“The spirit of the club was still there, we had maintained a committee, but that tragedy was the stimulation to get our rugby club going again,” Mal Carpenter, who was Corcoran’s father-in-law, said.
“On the day of the funeral (life member) Kevin Flinn went around and mustered everybody and said; ‘we want to get Trangie rugby going, make it a commemorative year next year’.
“They did that, and we’ve continued on every since."
Instead of returning to Western Plains, the Tigers saw a sustainable future in the one-grade Central West competition, but it wasn’t until they were reunited there with Narromine in 2017 that The Ashes were dusted off after a 23-season hiatus.
And when the Gorillas took to Trangie Recreation Oval on May 20, former Tigers premiership captain Jim Wade was waiting.
The man who led Trangie to its first ever grand final win, a 10-4 triumph over Warren in 1973, largely drowned out the enthusiastic crowd of several hundred with his vociferous heckling.It was generally as unimaginative as it was unrelenting but, one of his demands; that the Gorillas ‘bugger off back to the Blowes Cup’, raised the pressing issue of where Narromine’s future actually lies.
They remain undefeated after stepping down to the one-team competition, but the vagaries of second-division bush rugby have created some problems for new captain-coach Craig Campbell.
A player shortage led to Coonabarabran folding mid-season, and a subsequent forfeit from Coolah meant the Gorillas hadn’t played for three weeks going into Saturday’s showdown.
They still boast the services of ex-NSW Country Cockatoo Luke Brown, former Shute Shield star Lachie McCutcheon and several 2009 premiership players, but none are getting any younger.The best crowds for several seasons turned out to witness both legs of The Ashes and, as he carried the urn off Cale Oval, Campbell admitted being caught between striving to play at a higher level and keeping it in the family.
“Some part of me says ‘yes’ (to leaving the competition); we’ve got a lot of numbers, but plenty of our guys are over 30 and there were a lot of injuries today,” he said.
“If we had to field two teams next week, we couldn’t do it.”Discussions over the 2018 structure of Central West Rugby include a proposal for a ‘mid tier’ competition; towns such as Mudgee, Parkes, Cowra and possibly Narromine competing in first and second grade.
“But we wouldn’t play Trangie, for instance. They’re right there, and that’d be disappointing,” Campbell said. “
You wouldn’t get this crowd for a game against Mudgee or Parkes.”Post-match discussions back at the Narromine Hotel centred mainly around the outcome of the boat race (won narrowly by Trangie), and then shifted to the future of the rivalry.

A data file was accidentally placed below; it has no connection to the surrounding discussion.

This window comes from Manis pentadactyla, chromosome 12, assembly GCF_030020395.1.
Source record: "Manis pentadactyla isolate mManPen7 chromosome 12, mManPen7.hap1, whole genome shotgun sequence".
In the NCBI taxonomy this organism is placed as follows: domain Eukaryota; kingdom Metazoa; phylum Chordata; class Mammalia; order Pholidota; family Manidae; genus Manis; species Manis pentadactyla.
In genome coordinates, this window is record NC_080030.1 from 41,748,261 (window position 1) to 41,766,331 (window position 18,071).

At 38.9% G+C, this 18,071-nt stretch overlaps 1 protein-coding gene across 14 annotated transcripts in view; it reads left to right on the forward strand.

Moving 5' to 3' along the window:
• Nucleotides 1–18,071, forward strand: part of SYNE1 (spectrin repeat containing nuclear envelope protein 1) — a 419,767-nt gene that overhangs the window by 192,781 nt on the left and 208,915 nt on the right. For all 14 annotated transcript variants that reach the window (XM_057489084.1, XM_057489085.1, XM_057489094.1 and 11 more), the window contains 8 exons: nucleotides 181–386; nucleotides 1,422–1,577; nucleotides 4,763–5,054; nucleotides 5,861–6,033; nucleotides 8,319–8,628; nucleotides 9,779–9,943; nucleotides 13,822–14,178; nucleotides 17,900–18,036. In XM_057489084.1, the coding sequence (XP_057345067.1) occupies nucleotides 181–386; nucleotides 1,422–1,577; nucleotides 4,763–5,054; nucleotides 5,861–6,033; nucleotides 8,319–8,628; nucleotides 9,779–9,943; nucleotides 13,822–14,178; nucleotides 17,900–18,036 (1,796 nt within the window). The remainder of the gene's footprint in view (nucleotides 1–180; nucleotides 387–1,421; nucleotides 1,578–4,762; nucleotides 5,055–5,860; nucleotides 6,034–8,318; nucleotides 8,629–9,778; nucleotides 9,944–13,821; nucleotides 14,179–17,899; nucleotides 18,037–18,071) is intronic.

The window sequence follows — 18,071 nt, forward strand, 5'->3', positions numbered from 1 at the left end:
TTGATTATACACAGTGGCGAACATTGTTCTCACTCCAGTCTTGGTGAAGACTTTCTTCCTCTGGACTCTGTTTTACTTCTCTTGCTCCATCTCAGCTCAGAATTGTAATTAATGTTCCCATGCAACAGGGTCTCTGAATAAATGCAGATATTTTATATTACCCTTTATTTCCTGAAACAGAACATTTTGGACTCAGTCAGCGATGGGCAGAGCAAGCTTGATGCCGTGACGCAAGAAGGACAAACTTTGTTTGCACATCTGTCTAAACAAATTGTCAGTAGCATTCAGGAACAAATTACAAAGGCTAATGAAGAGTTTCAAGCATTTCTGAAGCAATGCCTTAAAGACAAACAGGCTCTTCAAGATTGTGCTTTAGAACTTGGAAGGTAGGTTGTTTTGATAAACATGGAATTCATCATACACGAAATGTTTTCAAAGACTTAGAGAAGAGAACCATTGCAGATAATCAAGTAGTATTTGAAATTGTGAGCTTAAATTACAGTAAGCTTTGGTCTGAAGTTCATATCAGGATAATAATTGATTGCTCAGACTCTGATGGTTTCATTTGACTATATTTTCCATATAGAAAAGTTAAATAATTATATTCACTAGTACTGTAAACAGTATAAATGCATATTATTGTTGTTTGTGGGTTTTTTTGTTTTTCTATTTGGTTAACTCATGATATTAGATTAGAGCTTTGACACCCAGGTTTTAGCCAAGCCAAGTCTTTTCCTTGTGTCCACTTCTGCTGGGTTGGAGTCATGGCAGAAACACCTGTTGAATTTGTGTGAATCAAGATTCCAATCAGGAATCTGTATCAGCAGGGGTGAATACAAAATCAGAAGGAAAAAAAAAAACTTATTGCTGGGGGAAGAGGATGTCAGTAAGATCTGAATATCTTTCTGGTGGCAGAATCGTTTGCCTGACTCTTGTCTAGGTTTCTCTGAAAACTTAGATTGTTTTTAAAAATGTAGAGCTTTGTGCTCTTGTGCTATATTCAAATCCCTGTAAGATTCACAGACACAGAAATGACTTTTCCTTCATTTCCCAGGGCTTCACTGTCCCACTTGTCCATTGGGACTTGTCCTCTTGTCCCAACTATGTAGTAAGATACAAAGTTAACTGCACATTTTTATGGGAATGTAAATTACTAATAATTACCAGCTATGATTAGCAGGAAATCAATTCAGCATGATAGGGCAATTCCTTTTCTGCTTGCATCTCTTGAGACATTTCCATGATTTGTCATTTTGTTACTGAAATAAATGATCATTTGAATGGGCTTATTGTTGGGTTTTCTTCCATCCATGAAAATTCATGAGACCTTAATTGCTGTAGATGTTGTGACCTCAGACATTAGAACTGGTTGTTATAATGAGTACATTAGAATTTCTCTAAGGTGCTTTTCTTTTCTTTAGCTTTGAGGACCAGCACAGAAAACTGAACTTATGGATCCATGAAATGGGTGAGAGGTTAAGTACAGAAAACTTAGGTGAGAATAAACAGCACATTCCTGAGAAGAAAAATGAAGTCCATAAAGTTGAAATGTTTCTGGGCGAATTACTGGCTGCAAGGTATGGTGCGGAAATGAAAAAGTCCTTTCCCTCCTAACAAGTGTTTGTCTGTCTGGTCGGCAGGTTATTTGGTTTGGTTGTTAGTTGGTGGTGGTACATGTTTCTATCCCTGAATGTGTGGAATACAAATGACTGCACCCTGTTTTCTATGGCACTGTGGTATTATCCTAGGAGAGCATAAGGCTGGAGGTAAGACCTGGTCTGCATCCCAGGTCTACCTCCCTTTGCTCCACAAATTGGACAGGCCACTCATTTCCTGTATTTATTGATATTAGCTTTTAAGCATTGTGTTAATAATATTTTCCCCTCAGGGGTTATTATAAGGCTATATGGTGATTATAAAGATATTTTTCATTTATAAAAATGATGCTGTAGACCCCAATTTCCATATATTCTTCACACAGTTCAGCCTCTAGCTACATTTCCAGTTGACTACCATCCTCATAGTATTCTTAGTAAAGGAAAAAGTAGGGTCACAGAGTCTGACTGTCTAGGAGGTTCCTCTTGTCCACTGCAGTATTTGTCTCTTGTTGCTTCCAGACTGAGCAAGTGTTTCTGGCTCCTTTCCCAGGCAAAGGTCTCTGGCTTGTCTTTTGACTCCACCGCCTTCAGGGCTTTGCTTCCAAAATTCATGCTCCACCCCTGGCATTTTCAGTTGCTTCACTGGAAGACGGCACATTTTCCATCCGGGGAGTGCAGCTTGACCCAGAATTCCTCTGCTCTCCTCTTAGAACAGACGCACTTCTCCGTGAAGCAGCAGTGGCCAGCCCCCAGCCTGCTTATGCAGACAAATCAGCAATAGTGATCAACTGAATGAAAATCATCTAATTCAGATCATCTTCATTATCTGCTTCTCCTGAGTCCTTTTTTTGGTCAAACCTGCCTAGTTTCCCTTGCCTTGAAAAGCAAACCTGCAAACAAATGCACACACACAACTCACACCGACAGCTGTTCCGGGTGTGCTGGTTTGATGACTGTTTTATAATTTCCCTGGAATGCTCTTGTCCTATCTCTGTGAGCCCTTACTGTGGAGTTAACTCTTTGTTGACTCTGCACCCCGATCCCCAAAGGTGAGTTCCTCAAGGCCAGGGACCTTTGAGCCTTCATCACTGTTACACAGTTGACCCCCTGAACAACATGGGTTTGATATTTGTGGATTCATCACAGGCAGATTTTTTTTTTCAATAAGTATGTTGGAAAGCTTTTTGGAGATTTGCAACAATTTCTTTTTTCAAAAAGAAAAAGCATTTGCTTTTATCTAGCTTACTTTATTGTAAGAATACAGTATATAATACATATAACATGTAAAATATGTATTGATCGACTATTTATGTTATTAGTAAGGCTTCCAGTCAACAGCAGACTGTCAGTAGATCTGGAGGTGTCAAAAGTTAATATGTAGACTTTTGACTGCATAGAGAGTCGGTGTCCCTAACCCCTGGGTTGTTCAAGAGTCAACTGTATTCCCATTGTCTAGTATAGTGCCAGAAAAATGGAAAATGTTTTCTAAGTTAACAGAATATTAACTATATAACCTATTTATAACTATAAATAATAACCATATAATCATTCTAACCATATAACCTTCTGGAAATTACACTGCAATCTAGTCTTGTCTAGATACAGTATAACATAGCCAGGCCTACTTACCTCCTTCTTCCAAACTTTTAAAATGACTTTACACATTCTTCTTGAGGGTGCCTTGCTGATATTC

“Trangie will win it again, it will go around,” said Ian Morgan.
“There was definitely a lot of resentment when Narromine dropped back, and I understand why. It’s a small-town competition, and Narromine is a small town, but it’s 3500 people whereas Trangie is only 1000.
“But it’s created this great atmosphere in the two towns and has been fantastic for the promotion of rugby; playing again for The Ashes.”This was a sentiment shared by several impartial observers; that it’s not particularly relevant who holds the urn, but that it simply continues to exist.
Sure, it’s a lot of fun, but there are also bigger issues at play, something not lost on Morgan who has spent decades in rural communities working as a seed trader and either playing or refereeing local rugby.
“The people who turn up and make the effort to keep these clubs going are actually saving lives,” he said, in reference to the troubling rate of rural suicide in country NSW.
“Sitting on a tractor all week or not being able to plant a crop because it’s so dry is incredibly frustrating; you’ve got a lot of money riding on it and you need something like this is as a release.
“It’s such a great outlet for young people.
"They might train once or twice a week, but at the end of the day they’re mixing with their peers and, while they mightn’t say they feel lousy, just that mixing can relieve a lot of tension.
“It is really really important that the ARU supports rugby at the grass roots level so that we can all contribute to saving lives.
“Because, at the end of the day, that’s what it’s really about.”